US 4649322 A
The arrangement of the invention enables control of a light emitting element comprising at least one discharge tube. Firing of the tube is effected by a generator which provides voltage pulses at predetermined periodic intervals (Tr). The luminous intensity of the tube is controlled by a D.C. source which enables application of a discharge maintenance current to the tube, the duration of application (Tc) of which depends on an instruction signal. A circuit is provided to assure synchronism between the application of the voltage pulse and the maintenance current. The arrangement may be applied in matrix displays.
1. An energizing arrangement for controlling, in response to at least one instruction signal, the luminous intensity of at least one light emitting element having at least one discharge lamp, said arrangement comprising a voltage pulse generator including at least a direct voltage source and a switch means connected in series with said direct voltage source and activated at predetermined periodic intervals to provide voltage pulses of short duration to said lamp in order to start the discharge in the lamp, an instruction-signal producing means for producing a controllable instruction signal and for allowing the modification of said instruction signal without changing activation of said switch means, and a direct current source of essentially constant amplitude responsive to said instruction signal and adapted to provide the lamp after each voltage pulse with a discharge maintenance current, the duration of said maintenance current after each voltage pulse being determined by said instruction signal, whereby the instruction signal can be modified to vary the duration of the maintenance current after each voltage pulse to thereby vary the luminous intensity of said light emitting element without changing said voltage pulses for starting discharge of said lamp and without otherwise changing the amplitude of said maintenance current.
2. Energizing arrangement as set forth in claim 1 wherein terminals of the lamp are connected to voltage pulse generator terminals via a resistance arranged in series therewith so as to limit the current in the lamp.
3. Energising arrangement as set forth in claim 1 wherein the maintenance current is applied after each voltage pulse over a time period not exceeding the time interval separating the voltage pulses, said period having at least thirty two different values.
4. Energizing arrangement as set forth in claim 1 wherein the interval separating said pulses is less than 20 ms.
5. Energizing arrangement as set forth in claim 1 arranged and adapted to control a group of light emitting elements, each element including a fluorescent discharge tube emitting white light, there being as many maintenance current sources as there are tubes in order to control independently the luminous intensity emitted by each tube.
6. Energizing arrangement as set forth in claim 1 arranged and adapted to control a light emitting element comprising at least three fluorescent discharge tubes each emitting light of a different primary colour, there being as many maintenance current sources as there are tubes in order to control independently the luminous intensity emitted by each tube thereby to obtain a resultant light output the colour of which may be varied over the entire visible spectrum.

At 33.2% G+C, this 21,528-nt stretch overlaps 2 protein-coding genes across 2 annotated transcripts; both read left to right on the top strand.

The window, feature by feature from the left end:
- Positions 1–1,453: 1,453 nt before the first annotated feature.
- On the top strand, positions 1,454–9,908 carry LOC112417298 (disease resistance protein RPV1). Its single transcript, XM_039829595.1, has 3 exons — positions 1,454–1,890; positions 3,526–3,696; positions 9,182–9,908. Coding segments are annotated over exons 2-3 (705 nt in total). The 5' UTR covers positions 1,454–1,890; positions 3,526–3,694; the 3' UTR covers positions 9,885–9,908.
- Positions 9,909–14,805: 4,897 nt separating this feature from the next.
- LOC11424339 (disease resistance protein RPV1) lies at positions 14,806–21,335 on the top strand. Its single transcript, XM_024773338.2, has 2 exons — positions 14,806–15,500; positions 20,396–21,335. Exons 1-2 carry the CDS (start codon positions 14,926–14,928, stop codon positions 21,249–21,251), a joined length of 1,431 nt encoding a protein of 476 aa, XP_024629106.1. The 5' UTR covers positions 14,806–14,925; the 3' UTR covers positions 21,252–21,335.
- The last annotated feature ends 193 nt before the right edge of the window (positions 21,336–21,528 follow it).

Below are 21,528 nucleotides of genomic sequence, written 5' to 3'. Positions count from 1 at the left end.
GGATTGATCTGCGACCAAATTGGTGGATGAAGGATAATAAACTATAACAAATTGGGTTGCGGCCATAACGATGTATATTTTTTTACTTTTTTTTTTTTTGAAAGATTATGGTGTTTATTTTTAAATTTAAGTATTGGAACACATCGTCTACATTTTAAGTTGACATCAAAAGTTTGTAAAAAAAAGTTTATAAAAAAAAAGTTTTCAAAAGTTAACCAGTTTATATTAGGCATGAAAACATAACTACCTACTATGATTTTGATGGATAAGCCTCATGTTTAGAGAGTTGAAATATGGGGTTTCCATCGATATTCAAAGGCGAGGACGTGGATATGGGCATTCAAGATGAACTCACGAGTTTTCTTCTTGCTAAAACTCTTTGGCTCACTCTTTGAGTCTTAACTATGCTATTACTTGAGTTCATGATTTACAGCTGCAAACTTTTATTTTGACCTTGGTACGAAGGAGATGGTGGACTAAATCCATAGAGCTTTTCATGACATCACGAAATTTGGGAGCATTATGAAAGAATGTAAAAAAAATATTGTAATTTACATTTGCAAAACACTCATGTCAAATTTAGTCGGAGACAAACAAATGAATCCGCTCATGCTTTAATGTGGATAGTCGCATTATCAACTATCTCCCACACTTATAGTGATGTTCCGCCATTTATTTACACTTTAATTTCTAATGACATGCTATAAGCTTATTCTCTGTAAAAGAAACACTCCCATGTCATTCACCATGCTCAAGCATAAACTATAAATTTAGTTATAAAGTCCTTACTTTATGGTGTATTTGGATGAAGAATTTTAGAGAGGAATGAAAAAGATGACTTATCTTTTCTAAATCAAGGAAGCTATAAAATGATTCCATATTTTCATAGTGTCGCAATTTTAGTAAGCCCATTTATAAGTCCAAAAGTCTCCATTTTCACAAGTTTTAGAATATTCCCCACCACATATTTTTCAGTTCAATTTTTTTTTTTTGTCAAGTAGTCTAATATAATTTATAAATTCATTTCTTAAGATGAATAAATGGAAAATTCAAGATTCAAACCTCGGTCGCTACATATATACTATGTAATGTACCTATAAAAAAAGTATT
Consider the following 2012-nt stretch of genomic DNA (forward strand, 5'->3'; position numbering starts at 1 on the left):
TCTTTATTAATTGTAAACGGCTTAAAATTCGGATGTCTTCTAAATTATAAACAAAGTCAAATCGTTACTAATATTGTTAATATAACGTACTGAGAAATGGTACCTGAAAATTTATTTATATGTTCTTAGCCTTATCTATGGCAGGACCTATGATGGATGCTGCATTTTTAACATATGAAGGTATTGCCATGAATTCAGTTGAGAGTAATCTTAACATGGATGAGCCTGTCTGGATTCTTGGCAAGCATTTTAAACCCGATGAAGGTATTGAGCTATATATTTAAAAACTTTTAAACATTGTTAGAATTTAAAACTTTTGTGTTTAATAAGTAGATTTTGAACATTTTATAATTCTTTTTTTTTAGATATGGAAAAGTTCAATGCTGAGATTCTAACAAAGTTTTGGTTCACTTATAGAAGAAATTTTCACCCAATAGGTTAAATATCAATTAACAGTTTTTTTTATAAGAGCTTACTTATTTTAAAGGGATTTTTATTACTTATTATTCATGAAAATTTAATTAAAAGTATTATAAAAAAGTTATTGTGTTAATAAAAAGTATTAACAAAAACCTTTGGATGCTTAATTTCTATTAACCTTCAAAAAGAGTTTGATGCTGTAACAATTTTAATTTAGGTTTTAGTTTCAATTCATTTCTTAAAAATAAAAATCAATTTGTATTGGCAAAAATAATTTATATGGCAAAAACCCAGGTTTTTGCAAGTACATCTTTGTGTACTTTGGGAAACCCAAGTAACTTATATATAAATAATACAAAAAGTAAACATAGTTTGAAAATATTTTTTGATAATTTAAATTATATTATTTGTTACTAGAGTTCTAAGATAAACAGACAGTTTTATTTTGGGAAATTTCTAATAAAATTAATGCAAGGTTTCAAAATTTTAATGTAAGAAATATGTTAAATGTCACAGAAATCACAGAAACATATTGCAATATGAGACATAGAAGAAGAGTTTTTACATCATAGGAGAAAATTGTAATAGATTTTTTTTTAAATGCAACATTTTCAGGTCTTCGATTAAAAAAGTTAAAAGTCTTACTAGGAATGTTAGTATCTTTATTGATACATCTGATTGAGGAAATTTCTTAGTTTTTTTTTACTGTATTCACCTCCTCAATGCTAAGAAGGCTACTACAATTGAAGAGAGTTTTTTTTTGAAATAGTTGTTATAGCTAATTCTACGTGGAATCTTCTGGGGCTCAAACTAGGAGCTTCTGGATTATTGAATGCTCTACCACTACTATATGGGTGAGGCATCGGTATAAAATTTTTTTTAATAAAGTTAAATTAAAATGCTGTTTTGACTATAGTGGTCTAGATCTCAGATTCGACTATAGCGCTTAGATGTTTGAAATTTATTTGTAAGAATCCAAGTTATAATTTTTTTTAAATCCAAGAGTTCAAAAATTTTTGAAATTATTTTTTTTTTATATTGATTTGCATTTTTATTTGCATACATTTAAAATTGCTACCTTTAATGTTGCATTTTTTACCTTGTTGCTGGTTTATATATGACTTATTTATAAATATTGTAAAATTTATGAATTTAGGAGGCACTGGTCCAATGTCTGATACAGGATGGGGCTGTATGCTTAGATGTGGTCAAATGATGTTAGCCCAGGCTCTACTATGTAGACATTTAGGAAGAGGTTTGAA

7. Energizing arrangement as set forth in claim 1 arranged and adapted to control a group of light emitting elements each element including at least three fluorescent discharge tubes, each emitting light of a different primary colour, there being as many maintenance current sources as there are tubes, in order to control independently the luminous intensity emitted by each tube, thereby to obtain a matrix of points the colour of which may be varied over the entire visible spectrum.
8. Energizing arrangement as set forth in claim 1 wherein there is a plurality of discharge lamps to be controlled in the form of fluorescent tubes each being provided with a single active filament, with all filaments permanently energized from a common source.
9. Energizing arrangement as set forth in claim 8 comprising one voltage pulse generator only common to all tubes.
10. Energizing arrangement as set forth in claim 8 comprising as many maintenance current sources as there are tubes, each such source having means for manually adjusting the amplitude of the current flowing in the tube associated therewith.
11. Energizing arrangement as set forth in claim 10 wherein the maintenance current sources are provided with common means for simultaneously adjusting the current amplitude in all the tubes energized by said sources.
12. Energizing arrangement as set forth in claim 10 wherein the maintenance current sources are energized by a common voltage source.
13. Energizing arrangement as set forth in claim 10 wherein each tube has associated therewith a first diode connected in series between the voltage pulse generator and an electrode of the tube and a second diode connected in series between the associated maintenance current source and said electrode.
14. Energizing arrangement as set forth in claim 11 when employed in a matrix type display either black and while or polychrome.